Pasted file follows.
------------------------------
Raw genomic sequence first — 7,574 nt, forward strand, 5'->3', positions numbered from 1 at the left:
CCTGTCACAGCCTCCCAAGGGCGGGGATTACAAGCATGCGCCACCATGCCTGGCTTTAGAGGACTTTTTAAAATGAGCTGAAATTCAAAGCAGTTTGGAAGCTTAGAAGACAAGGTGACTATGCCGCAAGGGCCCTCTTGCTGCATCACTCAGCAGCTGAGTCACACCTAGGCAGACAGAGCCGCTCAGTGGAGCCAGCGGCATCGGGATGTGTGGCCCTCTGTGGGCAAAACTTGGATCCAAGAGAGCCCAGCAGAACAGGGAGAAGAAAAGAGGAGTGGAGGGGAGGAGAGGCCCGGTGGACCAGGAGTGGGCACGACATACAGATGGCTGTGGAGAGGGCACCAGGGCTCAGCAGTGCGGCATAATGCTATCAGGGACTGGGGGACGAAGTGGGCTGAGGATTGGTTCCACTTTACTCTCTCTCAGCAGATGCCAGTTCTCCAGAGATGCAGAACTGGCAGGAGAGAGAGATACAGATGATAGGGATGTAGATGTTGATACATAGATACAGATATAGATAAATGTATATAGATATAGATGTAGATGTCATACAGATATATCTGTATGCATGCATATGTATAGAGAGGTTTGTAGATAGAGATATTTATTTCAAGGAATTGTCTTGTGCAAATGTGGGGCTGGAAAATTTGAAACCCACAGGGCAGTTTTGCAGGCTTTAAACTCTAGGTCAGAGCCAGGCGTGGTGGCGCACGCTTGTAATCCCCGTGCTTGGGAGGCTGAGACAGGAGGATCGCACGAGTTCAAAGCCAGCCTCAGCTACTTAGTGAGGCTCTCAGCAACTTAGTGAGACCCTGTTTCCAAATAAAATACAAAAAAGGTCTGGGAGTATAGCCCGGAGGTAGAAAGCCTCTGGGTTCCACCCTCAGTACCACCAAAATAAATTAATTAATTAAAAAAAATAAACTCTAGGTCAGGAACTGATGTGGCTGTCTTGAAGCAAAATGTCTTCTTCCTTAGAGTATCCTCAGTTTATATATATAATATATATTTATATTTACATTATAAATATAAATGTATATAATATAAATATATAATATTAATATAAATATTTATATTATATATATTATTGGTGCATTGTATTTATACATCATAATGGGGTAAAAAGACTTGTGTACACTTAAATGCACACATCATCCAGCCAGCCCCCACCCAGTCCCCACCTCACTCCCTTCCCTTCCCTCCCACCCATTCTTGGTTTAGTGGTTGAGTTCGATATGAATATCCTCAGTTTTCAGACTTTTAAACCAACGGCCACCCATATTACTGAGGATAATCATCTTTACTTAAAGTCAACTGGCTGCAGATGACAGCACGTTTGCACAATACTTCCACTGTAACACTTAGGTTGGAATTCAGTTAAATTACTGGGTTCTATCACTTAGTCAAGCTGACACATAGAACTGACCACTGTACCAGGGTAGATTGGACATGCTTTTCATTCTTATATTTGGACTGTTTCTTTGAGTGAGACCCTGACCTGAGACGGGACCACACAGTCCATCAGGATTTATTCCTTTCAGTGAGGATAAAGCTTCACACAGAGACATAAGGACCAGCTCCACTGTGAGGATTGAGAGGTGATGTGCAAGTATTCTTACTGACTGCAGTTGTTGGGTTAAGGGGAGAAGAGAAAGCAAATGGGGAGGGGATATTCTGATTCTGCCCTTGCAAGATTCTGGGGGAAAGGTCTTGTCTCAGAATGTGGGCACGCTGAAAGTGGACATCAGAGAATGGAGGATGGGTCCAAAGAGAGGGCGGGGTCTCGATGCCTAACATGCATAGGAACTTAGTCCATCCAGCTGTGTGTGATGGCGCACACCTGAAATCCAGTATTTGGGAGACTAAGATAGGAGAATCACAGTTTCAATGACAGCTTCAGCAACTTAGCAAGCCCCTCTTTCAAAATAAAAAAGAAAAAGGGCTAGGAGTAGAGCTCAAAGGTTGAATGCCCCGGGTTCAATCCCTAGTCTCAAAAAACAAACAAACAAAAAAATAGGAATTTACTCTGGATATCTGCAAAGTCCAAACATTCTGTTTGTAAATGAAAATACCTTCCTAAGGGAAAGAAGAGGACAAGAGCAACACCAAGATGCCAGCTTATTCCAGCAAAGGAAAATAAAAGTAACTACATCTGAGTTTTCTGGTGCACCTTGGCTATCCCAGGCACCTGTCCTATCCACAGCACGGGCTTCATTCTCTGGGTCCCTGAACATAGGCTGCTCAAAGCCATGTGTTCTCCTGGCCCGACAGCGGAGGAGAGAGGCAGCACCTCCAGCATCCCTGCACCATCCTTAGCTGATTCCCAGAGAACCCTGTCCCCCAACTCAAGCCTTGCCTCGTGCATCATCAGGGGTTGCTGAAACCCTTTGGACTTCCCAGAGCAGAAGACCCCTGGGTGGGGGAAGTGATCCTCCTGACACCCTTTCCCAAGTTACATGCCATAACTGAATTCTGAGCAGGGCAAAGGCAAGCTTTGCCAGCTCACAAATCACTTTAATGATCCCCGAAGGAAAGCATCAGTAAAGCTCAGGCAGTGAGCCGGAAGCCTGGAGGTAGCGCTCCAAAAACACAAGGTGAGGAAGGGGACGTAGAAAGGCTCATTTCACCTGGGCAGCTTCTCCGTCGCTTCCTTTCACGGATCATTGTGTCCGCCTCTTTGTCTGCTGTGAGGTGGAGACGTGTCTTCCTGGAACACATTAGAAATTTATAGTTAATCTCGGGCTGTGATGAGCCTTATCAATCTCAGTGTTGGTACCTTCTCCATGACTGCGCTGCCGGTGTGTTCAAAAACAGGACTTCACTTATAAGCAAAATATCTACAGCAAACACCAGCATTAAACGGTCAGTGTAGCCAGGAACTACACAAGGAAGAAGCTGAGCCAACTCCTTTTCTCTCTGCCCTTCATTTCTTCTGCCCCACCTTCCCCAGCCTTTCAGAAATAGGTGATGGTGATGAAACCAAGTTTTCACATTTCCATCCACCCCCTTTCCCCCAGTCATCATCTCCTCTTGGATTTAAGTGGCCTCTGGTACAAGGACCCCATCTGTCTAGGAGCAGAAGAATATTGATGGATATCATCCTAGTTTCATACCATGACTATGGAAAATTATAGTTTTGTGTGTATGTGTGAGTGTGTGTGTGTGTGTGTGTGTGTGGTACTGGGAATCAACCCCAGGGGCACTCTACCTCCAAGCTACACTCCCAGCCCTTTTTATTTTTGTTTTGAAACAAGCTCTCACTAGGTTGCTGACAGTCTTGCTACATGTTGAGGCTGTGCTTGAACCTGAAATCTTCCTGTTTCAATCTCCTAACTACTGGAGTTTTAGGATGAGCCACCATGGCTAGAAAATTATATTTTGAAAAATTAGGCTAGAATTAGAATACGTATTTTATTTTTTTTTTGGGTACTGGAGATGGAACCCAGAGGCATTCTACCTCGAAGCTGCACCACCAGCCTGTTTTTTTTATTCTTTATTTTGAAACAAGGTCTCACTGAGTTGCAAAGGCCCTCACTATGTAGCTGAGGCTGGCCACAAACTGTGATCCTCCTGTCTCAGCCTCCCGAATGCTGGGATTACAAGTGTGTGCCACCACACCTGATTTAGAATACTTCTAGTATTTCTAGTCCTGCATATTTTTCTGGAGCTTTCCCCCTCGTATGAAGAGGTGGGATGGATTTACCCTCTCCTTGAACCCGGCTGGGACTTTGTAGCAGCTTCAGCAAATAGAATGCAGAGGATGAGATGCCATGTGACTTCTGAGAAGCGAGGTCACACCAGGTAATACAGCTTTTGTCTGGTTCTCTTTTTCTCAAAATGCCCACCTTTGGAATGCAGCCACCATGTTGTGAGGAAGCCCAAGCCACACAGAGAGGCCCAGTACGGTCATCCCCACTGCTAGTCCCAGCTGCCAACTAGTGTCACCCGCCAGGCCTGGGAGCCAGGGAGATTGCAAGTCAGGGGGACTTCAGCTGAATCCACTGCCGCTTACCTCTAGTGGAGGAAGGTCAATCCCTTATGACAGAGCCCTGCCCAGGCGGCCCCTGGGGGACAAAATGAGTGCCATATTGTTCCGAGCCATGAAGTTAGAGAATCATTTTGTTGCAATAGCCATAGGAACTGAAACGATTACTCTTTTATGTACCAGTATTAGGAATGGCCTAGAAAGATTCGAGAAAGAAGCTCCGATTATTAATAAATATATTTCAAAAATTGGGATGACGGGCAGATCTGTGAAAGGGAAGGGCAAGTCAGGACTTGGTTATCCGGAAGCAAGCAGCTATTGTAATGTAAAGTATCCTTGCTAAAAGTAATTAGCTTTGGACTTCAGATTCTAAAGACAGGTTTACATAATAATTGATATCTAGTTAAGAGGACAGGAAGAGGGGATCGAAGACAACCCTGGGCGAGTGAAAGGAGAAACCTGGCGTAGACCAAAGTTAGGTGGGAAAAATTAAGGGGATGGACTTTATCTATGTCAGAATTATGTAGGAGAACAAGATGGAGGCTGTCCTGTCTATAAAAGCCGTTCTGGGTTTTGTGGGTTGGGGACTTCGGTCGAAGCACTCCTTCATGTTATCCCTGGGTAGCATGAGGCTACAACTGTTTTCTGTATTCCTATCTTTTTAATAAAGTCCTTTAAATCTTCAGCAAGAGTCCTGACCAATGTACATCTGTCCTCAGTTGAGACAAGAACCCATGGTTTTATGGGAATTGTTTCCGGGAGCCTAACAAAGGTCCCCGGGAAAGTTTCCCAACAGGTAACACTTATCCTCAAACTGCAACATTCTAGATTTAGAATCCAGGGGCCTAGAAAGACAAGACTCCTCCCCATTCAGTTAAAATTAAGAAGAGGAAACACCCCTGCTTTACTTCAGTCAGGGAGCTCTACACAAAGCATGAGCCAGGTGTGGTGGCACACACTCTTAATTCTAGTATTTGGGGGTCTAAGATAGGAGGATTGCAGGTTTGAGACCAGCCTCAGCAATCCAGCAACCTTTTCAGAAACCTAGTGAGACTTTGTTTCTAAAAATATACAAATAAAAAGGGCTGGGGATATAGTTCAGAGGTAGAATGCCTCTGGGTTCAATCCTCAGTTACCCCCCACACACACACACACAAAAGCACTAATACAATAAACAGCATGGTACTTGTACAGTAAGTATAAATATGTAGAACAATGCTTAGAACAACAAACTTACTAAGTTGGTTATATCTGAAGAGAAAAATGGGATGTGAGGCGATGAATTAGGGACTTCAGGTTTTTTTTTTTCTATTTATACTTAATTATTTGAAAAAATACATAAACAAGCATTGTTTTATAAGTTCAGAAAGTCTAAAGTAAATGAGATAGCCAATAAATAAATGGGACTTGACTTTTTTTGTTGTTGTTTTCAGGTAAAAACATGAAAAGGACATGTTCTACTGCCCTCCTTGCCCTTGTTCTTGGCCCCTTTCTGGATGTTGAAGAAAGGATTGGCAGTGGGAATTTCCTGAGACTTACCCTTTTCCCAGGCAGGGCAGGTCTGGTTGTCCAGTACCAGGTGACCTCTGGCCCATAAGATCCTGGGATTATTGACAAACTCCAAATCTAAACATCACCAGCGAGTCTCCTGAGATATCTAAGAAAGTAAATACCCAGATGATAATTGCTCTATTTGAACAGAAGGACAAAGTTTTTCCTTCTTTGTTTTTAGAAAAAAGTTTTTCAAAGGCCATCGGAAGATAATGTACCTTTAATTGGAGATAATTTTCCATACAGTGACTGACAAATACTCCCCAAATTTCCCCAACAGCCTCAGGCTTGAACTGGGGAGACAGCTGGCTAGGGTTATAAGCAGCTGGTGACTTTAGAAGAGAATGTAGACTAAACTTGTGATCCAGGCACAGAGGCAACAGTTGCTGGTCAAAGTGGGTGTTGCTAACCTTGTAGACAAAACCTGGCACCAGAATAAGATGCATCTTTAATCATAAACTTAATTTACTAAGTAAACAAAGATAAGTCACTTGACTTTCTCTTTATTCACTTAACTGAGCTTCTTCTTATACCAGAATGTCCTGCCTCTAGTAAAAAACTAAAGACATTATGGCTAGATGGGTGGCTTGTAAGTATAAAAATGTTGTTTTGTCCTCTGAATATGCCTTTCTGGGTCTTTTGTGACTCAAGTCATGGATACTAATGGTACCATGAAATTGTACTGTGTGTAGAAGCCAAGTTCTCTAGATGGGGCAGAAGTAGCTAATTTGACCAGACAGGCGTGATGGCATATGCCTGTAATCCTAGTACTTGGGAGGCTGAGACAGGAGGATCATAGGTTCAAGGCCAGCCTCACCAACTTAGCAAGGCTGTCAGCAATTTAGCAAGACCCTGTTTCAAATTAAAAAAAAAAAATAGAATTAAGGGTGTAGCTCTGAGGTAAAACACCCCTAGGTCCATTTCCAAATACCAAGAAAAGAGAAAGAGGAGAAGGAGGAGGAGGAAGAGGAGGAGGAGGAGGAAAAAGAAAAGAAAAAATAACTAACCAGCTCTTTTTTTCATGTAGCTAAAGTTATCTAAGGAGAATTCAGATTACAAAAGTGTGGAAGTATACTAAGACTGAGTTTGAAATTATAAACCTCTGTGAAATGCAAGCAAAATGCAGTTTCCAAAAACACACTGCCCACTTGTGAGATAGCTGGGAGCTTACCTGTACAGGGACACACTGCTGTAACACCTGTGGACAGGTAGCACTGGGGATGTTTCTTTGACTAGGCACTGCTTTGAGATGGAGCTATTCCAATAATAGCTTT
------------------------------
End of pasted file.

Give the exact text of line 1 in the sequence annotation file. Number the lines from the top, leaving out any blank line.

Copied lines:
Raw genomic sequence first — 7,574 nt, forward strand, 5'->3', positions numbered from 1 at the left: